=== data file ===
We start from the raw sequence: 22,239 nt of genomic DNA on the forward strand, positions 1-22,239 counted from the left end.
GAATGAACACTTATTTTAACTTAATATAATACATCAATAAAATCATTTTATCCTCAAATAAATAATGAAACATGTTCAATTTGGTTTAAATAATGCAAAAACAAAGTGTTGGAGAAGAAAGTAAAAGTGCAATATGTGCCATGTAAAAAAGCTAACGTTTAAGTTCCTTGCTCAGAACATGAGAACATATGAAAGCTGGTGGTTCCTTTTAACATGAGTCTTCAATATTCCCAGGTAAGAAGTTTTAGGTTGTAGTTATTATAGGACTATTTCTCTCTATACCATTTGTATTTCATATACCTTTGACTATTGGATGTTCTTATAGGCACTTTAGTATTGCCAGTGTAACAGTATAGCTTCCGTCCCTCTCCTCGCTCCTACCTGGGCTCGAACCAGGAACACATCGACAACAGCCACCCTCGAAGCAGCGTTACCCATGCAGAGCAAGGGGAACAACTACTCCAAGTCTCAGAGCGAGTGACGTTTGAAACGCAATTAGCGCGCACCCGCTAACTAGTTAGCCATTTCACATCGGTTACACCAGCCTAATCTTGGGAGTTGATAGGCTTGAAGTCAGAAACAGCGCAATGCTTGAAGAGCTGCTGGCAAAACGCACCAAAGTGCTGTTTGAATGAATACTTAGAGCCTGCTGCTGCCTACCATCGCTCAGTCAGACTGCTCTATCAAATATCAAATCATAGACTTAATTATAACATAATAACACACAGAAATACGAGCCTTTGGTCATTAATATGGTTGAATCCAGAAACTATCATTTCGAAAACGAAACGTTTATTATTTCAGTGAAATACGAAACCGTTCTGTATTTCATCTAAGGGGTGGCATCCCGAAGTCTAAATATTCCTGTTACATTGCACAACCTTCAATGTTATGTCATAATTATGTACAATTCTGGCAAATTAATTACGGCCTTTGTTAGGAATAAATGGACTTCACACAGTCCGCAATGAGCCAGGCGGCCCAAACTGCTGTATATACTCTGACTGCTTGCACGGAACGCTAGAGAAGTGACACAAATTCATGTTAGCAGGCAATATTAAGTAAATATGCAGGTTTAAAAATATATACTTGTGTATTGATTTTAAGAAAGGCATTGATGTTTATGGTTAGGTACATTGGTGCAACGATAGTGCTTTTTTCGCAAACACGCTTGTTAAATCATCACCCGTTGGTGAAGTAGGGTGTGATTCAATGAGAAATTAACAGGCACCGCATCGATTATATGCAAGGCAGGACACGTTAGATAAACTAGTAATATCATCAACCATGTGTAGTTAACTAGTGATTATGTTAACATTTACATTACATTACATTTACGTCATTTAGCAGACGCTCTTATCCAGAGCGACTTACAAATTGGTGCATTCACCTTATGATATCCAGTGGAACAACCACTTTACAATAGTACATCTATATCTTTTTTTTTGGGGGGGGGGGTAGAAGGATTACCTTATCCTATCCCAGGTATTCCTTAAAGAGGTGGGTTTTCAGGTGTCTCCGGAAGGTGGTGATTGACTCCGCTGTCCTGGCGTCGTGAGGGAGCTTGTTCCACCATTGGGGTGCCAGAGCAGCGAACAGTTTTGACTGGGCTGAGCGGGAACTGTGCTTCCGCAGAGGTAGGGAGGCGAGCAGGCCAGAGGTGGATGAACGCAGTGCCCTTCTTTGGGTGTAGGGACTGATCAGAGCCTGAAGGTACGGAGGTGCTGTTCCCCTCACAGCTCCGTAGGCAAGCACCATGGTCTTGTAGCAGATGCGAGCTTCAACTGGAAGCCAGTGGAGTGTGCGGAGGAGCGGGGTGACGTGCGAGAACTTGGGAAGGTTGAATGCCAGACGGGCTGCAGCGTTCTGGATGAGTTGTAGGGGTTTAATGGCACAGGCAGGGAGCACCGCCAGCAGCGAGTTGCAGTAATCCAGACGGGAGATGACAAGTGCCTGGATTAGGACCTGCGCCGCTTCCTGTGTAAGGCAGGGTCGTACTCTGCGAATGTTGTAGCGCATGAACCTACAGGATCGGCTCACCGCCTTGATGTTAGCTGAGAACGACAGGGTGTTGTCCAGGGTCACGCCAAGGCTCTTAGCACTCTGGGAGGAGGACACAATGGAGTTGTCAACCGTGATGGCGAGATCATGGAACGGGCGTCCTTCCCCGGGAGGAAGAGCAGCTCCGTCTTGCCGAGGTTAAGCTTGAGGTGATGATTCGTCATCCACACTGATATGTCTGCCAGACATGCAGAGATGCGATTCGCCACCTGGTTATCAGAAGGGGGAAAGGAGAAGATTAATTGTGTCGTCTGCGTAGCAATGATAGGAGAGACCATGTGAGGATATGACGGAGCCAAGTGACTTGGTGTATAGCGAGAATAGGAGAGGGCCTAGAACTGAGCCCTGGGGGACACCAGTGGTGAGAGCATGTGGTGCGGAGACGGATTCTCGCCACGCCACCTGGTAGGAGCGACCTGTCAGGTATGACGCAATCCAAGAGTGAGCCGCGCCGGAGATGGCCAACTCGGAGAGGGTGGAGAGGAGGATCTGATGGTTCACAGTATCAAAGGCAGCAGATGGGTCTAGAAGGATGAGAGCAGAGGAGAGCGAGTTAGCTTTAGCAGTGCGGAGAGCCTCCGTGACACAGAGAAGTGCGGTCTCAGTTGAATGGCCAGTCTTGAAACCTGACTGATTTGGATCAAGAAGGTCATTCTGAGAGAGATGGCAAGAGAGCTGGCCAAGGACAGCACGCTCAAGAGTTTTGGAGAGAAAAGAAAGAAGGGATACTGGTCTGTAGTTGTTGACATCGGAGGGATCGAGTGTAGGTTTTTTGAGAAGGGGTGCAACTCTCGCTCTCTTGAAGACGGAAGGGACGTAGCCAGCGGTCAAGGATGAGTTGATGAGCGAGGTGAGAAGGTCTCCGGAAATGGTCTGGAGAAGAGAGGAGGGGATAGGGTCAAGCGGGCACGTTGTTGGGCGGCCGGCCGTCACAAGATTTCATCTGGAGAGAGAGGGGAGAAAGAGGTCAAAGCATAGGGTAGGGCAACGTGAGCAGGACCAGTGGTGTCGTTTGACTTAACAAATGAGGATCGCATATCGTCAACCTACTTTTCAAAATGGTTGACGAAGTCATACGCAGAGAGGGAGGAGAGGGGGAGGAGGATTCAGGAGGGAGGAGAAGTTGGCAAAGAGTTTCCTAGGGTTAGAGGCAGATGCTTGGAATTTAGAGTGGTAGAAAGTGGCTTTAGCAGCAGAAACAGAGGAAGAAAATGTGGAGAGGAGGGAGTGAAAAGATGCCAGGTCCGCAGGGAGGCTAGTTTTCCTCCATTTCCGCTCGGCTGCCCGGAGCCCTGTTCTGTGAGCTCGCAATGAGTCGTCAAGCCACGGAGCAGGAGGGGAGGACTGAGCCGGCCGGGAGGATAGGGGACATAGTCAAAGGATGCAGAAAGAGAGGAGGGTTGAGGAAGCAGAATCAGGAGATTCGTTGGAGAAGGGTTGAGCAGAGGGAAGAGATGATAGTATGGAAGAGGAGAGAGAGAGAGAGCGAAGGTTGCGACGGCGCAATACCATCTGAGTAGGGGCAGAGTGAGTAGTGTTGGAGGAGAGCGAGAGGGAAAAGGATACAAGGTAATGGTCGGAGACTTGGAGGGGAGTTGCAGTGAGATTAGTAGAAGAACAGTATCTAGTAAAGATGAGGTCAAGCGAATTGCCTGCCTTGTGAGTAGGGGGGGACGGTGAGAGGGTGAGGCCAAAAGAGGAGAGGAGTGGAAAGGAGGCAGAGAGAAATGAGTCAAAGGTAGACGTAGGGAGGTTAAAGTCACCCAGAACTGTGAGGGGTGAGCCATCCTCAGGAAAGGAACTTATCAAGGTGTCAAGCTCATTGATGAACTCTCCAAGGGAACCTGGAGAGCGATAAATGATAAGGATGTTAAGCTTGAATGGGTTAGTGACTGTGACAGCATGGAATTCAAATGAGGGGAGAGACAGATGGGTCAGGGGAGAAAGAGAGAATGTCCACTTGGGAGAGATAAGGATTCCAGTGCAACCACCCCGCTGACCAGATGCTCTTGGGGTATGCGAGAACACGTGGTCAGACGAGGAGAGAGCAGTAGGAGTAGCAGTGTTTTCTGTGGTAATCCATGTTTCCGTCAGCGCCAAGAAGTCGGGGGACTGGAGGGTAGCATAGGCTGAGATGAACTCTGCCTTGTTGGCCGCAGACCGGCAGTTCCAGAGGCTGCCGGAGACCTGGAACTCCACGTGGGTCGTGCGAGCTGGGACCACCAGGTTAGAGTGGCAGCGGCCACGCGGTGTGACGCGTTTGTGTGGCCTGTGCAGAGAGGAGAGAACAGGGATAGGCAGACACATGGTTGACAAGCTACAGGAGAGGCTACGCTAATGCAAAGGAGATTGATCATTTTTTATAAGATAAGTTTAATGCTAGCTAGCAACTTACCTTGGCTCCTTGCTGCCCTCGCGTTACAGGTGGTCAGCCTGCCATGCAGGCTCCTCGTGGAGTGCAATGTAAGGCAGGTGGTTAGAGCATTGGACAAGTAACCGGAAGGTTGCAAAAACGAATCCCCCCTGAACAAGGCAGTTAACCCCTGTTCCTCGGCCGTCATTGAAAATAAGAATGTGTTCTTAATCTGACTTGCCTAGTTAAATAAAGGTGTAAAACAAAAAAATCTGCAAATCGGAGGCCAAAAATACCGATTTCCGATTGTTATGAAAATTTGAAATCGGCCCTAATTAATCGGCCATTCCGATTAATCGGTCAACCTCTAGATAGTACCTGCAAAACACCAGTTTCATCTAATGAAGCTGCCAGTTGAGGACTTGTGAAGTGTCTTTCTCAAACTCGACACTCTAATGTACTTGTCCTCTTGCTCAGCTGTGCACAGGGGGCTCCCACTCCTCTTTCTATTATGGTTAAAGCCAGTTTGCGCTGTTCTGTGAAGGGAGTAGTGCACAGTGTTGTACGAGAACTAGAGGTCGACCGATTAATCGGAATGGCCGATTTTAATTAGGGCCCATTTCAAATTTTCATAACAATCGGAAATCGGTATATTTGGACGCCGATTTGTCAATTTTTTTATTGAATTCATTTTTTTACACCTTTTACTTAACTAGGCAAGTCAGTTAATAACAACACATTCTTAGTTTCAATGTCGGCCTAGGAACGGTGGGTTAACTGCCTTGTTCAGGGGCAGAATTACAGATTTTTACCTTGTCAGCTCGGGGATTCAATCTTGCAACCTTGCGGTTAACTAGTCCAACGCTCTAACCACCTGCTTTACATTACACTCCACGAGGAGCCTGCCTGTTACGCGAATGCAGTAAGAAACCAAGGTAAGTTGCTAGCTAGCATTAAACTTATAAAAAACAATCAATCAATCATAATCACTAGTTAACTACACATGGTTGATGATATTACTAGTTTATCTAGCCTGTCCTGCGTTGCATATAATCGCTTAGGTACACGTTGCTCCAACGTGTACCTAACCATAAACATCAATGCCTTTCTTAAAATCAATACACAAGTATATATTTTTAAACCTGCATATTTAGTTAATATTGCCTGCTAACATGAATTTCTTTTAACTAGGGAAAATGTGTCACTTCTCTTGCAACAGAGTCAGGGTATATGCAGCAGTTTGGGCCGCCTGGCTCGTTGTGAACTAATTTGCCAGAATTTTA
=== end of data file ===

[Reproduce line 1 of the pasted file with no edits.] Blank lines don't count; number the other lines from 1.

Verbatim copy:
We start from the raw sequence: 22,239 nt of genomic DNA on the forward strand, positions 1-22,239 counted from the left end.